Employment and Beneficial Work Experience
Interns Deserve Income Even though internships are still viewed as beneficial for students, some are beginning to argue that internships have become an easy source of free labor in tough times.Since job openings for young adults are quite scarce, the number of unpaid internships has sky rocketed over the years.For these reasons, federal and state regulators have been lead to believe that more employers are illegally using internships for free labor.The purpose of internships is to allow them while in college or fresh out of college to practice skills, gain beneficial work experience and develop valuable connections in order to become better in the in the field they desire to work in.
The United States government should require for-profit companies to pay all interns; if an intern’s work benefits a company, he or she should be paid for it.Interns deserve to be paid because unpaid internships lack discrimination and harassment protections in a workplace, are exploitative, and are unfair for lower income students.
Discrimination and harassment are and can be a big problem for unpaid interns. One of the most upsetting cases involving the absence of legal protections for unpaid interns is O’Connor v. Davis. In 1995, Bridget O’Connor, a student at Marymount College in Tarrytown, New York, was required to perform an internship in order to meet the requirements for a degree in social work.In her senior year she began an internship at a nearby state-operated hospital for the mentally ill; during her work there, she was sexually harassed by a psychiatrist employed by the hospital.
She continued her internship at another hospital and filed a lawsuit against the college she attended and the hospital where she endured the harassment; her case was dismissed because she was not a legal employee and could not claim protection under the law. (“Discrimination and Harassment”).Several federal legislation pieces such as the Civil Rights Act, Americans with Disability Act, and the Age Discrimination in Employment Act protect employees from sexual harassment and discrimination in the workplace; if the interns are not being paid then they are not considered employees and can not sue their employers under those statutes. (“Unpaid Interns”). Critics add that unpaid internships allow companies to get something for nothing. Many students claimed they held internships in the past that involved non-educational menial work. (“The New York Times”).
Unpaid internships often become a form of mutual exploitation where neither party is actually invested in the internship. On the other hand, paid internships benefit both employers and interns more than unpaid internships; Interns take paid jobs more seriously and more critically, employers are motivated to keep track of paid interns to maximize the return on their investment, which naturally leads to a better learning experience. In contrast, unpaid interns have little motivation to do good work and employers likewise have little at stake in supervising or training them. (“The Daily Princetonian”)Considering the fact that most interns are college students, it only makes sense for these students to require a source of income to help them pay for college or anything else they need. Many less affluent students say they cannot afford to spend their summers at unpaid internships, and in any case, they often do not have an uncle or family golf buddy who can connect them to a prestigious internship. According to the staff of the Harvard Crimson, “The majority of firms expressly cite relevant work experience in the form of internships as the primary motivation to hire a recent college graduate.As it stands, if you can’t afford to work without pay before graduating, you might not work at all afterwards.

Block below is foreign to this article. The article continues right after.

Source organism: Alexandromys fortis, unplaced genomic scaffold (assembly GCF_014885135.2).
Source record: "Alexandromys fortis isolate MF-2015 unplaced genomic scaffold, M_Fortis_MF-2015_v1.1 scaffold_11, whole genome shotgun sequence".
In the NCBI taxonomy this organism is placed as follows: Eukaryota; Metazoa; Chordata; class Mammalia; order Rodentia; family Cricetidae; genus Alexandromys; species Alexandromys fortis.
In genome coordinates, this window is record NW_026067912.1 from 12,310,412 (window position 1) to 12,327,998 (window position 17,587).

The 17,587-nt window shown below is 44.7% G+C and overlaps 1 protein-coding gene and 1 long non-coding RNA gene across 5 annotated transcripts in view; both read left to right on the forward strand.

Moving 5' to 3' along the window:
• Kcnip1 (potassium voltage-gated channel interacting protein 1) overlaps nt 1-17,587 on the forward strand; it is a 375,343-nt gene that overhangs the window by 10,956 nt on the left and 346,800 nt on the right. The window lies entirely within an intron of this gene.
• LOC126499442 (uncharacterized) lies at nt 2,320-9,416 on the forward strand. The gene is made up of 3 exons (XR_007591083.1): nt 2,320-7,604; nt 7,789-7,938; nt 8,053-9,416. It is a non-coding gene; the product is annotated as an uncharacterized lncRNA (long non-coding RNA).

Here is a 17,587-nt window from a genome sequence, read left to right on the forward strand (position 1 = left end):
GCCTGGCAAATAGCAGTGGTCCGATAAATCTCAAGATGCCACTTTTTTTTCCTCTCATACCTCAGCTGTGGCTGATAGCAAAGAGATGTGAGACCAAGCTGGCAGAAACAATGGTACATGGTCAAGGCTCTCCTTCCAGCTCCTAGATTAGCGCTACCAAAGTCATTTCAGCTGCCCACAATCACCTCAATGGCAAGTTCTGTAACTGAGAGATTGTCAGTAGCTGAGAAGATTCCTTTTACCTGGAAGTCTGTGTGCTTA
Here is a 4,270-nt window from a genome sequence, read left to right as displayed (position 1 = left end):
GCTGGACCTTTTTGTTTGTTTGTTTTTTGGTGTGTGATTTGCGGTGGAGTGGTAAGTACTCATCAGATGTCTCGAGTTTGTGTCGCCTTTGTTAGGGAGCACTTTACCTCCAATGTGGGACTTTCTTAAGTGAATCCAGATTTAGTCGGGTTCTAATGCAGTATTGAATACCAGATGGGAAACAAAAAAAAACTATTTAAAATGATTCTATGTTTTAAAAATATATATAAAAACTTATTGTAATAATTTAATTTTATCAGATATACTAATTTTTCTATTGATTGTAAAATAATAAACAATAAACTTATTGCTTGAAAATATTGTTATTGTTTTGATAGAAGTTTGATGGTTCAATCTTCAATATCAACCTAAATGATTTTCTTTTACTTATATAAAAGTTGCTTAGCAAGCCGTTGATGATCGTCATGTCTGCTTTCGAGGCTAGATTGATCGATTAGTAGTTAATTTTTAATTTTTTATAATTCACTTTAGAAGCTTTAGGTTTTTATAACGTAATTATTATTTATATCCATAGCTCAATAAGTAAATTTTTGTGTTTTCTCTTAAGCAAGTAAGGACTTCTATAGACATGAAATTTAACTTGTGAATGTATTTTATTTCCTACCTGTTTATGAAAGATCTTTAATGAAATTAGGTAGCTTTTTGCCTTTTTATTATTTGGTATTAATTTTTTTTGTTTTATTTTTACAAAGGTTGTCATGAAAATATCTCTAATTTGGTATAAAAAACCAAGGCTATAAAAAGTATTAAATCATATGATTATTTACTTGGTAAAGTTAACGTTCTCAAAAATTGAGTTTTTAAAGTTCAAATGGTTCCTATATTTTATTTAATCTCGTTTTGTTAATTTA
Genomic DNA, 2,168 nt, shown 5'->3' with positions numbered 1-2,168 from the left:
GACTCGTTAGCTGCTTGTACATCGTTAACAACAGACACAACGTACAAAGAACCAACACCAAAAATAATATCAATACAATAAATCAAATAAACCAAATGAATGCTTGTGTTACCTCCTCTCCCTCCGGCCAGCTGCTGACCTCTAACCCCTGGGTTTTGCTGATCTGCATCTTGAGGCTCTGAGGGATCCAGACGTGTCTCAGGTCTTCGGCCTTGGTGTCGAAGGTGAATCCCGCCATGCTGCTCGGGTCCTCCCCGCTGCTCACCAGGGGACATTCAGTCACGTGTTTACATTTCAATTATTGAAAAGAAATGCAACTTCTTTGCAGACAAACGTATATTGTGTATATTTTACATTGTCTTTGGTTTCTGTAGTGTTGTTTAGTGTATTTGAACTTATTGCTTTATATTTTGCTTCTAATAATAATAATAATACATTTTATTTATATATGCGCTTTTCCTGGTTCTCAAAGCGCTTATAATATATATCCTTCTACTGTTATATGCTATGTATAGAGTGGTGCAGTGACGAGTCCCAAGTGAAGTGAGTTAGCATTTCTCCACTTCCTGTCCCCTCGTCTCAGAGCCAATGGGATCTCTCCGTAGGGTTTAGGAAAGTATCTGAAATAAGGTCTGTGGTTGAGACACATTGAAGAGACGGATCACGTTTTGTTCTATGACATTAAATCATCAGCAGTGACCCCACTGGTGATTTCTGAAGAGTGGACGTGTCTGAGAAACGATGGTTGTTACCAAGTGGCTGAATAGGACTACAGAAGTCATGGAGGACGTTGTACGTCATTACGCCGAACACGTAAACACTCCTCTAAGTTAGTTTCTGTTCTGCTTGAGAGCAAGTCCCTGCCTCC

” As true as this may be, if these lower income students cannot receive pay for their labor then they may not be able to continue to pay for school, or they could possibly suffer from debt. A lot of these students have to help their families with financial situations as well as themselves; it is not fair to ask them to work hard for no reward, because even if they do go through with an internship these students still are not guaranteed a job after college.Unpaid internships widen the gap between wealthy and poor applicants because only well-off students can afford to work for free; then they use that internship experience to get better-paying jobs after graduation. (“Unpaid Internships”). In summation the government should enforce its regulations, and require monetary compensation for interns whose work benefits a company. Since paid internships are under the Civil Rights Act, Americans with Disability Act, nd the Age Discrimination in Employment Act the interns are protected from harassment of all sorts. The fact that unpaid internships are exploitative, where most employers are making interns run insignificant errands shows that the employers do not care about getting the interns to a place of comfort in their field, because they are not paying them.
Paid internships can be invaluable to the interns involved in them; helping the students to get where they need to be in the field of their choice.Works Cited “Unpaid Interns Lack Discrimination and Harassment Protections in Workplace (sidebar). ” Issues ; Controversies. Facts On File News Services, 20 Sept. 2010. Web. 13 Dec.
2010. . • “Unpaid Internships. ” Issues ; Controversies. Facts On File News Services, 20 Sept. 2010. Web.
13 Dec. 2010. . • Greenhouse, Steven. “The Unpaid Intern, Legal or Not. ” New York Times (2010): 1-2. Web.
11 Nov 2010. . • Editorial and Dissent: Unpaid internship programs. “The Daily Princetonian (2010): 1. Web. 11 Nov 2010. .